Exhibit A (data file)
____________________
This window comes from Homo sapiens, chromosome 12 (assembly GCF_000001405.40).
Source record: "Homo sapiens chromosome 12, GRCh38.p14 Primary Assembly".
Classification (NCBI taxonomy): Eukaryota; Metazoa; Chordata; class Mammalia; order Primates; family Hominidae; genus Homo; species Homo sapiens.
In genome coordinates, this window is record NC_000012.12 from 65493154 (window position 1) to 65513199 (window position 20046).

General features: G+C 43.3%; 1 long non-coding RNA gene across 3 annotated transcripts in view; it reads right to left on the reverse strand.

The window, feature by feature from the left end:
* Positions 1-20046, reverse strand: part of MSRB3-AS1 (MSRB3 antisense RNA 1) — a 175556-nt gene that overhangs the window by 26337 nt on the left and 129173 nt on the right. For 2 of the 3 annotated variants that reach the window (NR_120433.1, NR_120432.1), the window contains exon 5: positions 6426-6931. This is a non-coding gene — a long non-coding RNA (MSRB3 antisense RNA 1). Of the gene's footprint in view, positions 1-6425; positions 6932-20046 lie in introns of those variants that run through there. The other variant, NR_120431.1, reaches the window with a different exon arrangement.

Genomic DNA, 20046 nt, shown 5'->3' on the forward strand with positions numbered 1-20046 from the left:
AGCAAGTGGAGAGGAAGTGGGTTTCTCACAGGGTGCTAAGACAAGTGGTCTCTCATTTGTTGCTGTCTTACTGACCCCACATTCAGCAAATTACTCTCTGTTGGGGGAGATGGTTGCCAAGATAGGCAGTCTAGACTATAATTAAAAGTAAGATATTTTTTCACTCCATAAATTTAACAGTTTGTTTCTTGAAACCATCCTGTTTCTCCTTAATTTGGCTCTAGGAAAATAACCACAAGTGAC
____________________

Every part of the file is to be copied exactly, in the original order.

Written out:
This window comes from Homo sapiens, chromosome 12 (assembly GCF_000001405.40).
Source record: "Homo sapiens chromosome 12, GRCh38.p14 Primary Assembly".
Classification (NCBI taxonomy): Eukaryota; Metazoa; Chordata; class Mammalia; order Primates; family Hominidae; genus Homo; species Homo sapiens.
In genome coordinates, this window is record NC_000012.12 from 65493154 (window position 1) to 65513199 (window position 20046).

General features: G+C 43.3%; 1 long non-coding RNA gene across 3 annotated transcripts in view; it reads right to left on the reverse strand.

The window, feature by feature from the left end:
* Positions 1-20046, reverse strand: part of MSRB3-AS1 (MSRB3 antisense RNA 1) — a 175556-nt gene that overhangs the window by 26337 nt on the left and 129173 nt on the right. For 2 of the 3 annotated variants that reach the window (NR_120433.1, NR_120432.1), the window contains exon 5: positions 6426-6931. This is a non-coding gene — a long non-coding RNA (MSRB3 antisense RNA 1). Of the gene's footprint in view, positions 1-6425; positions 6932-20046 lie in introns of those variants that run through there. The other variant, NR_120431.1, reaches the window with a different exon arrangement.

Genomic DNA, 20046 nt, shown 5'->3' on the forward strand with positions numbered 1-20046 from the left:
AGCAAGTGGAGAGGAAGTGGGTTTCTCACAGGGTGCTAAGACAAGTGGTCTCTCATTTGTTGCTGTCTTACTGACCCCACATTCAGCAAATTACTCTCTGTTGGGGGAGATGGTTGCCAAGATAGGCAGTCTAGACTATAATTAAAAGTAAGATATTTTTTCACTCCATAAATTTAACAGTTTGTTTCTTGAAACCATCCTGTTTCTCCTTAATTTGGCTCTAGGAAAATAACCACAAGTGAC